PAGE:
The blended family is the fastest growing demographic in the country, sometimes with families forming and reforming multiple times. There are a lot of egos and feelings to manage here. There may be conflict between parent and kid, step-parent and step-kid, parent and parent, parent and step-parent; not to mention problems with extended families. Parents can feel like they’re being replaced, and children can feel that they are being torn between adults, households and rules. Step-parents may feel they have little control over a situation, or have to take on kids, financial issues, and other problems, without being allowed to complain or act. I, personally, felt powerless and angry a lot, with no way to directly address the problem or improve it.

It can be tough being a step-parent, and while I don’t think rights or feelings should be trampled, there are rewards to sticking with the situation and the step-kid. Who can say what will stick, or what act of patience and love will have a lasting impact, or what word given at the right time will help? My relationship with V has lasted longer than my relationship with her father, and she’s poised for college and a successful life. Knowing I helped with that, even a little, is huge for me. Thankfully, I can report that the cold war ended, after years of hostility and the occasional angry incursion. Together, V and I held on to the possibility that her mother would come around. And one day, quite unexpectedly, she did. I continue to have a cordial relationship with V’s mother, and I help her when and how I can with her work and her daughter.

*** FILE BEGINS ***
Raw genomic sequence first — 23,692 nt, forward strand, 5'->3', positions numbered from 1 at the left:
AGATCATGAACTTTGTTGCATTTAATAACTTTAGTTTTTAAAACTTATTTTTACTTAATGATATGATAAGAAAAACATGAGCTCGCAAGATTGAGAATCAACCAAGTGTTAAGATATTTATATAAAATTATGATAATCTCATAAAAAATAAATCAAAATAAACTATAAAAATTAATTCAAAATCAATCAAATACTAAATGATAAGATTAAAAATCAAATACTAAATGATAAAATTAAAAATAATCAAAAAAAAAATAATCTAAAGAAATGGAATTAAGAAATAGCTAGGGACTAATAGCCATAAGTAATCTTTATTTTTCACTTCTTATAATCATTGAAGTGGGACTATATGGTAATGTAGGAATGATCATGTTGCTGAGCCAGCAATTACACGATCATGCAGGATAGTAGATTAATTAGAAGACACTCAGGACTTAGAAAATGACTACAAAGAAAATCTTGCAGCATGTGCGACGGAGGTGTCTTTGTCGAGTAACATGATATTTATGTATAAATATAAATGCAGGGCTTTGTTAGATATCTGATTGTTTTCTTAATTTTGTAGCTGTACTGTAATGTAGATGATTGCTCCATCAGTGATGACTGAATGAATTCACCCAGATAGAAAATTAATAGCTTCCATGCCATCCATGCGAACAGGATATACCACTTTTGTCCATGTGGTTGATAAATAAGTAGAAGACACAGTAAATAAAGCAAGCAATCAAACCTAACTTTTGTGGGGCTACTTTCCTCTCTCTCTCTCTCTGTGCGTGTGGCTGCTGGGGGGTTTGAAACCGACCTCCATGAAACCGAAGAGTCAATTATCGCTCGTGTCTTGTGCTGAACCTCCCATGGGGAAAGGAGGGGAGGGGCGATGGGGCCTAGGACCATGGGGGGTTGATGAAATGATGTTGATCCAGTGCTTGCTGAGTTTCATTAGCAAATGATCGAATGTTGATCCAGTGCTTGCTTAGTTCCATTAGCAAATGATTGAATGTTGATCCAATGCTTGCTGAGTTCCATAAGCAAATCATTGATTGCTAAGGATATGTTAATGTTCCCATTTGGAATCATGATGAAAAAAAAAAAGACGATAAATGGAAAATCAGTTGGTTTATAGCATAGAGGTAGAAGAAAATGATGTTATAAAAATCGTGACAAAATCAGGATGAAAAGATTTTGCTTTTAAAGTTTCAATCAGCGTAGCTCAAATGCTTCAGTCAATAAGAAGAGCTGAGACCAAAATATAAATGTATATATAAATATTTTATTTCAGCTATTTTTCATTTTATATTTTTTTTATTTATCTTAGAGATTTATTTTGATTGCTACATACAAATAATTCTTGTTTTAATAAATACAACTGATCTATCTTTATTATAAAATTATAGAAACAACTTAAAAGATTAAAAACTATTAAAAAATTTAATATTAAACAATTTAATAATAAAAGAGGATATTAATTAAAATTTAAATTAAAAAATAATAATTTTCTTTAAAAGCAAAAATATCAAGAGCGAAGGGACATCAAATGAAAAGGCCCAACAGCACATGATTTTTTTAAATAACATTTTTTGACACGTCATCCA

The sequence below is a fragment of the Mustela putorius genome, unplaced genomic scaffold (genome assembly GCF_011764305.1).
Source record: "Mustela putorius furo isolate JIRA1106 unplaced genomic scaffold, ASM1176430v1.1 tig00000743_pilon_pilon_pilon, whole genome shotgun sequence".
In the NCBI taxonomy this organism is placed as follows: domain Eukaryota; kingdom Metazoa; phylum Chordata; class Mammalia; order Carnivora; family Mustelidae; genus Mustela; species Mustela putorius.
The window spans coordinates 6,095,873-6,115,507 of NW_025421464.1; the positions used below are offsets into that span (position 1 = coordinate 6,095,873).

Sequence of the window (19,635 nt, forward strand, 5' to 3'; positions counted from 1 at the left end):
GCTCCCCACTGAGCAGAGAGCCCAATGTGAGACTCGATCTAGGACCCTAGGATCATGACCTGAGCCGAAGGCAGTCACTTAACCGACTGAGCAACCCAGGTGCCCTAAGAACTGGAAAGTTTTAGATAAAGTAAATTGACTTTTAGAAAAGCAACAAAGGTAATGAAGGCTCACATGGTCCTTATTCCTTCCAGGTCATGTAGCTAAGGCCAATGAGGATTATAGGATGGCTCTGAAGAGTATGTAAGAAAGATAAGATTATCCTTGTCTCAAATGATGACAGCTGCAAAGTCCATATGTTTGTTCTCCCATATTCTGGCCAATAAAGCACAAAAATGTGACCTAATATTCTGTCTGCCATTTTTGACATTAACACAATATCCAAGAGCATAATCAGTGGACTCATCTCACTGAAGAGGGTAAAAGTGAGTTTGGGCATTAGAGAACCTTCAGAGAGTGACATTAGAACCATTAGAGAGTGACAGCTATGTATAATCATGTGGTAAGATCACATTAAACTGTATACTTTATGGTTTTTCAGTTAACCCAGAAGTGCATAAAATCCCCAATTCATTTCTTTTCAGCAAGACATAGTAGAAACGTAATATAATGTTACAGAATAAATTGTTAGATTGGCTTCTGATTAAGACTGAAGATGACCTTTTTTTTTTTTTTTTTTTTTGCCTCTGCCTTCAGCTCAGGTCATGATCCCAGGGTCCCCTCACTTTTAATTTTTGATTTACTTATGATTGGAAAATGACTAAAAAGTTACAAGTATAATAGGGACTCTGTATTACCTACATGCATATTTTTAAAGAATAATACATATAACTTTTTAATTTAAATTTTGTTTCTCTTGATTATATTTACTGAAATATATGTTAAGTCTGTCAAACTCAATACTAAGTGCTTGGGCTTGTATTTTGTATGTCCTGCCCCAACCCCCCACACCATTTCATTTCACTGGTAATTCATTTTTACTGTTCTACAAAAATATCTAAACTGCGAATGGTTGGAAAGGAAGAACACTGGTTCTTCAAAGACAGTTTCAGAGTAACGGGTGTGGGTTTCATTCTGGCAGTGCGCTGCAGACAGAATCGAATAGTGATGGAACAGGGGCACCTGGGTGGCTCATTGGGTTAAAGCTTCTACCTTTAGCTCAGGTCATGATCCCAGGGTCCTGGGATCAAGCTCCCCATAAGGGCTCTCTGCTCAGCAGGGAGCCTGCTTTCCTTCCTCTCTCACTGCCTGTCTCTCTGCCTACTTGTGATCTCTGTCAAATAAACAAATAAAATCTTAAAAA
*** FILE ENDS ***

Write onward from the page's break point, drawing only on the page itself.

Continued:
These are situations that will take a lot of time and work and involve a great deal of difficult emotions; that require almost-endless supplies of patience, compassion, clear-sightedness, personal honesty, and humor. One thing I fought to remember was that the adults needed to be adults. Kids are kids because they don’t have a mature perspective or an adult’s self-control. So I had to continue to own my own shit, keep my fears and anger to myself, and be mature, even when I didn’t want to be. I never reacted to what was coming my way, or talked about her mother in front of V, and never retaliated, although I nurtured my revenge fantasies. I held my peace.

So, how do you deal with obstructive ex-spouses, stubborn step-children, or family freak-outs? I, of course, advocate for therapy: even one adult – whether parent or step-parent – getting perspective and assistance may benefit everyone else. Make sure both kids and adults have someone uninvolved to talk to, who can give support and care. Cut each other some slack, be a little generous, deal with your own feelings. Try to remember you are all only human. Keeping in mind that some relationships will always be difficult, trying to have the best one possible with everyone involved is never wasted energy. Do your best; as usual, the only one we can control is ourselves. Kill them with kindness. If nothing else works, you might just have to wait it out until everyone gets too tired or caught up in new events to fight anymore, like V and I did. After all, as it says in The Art of War; To fight and conquer in all your battles is not supreme excellence; supreme excellence consists in breaking the enemy’s resistance without fighting.”  For Alex and Sig.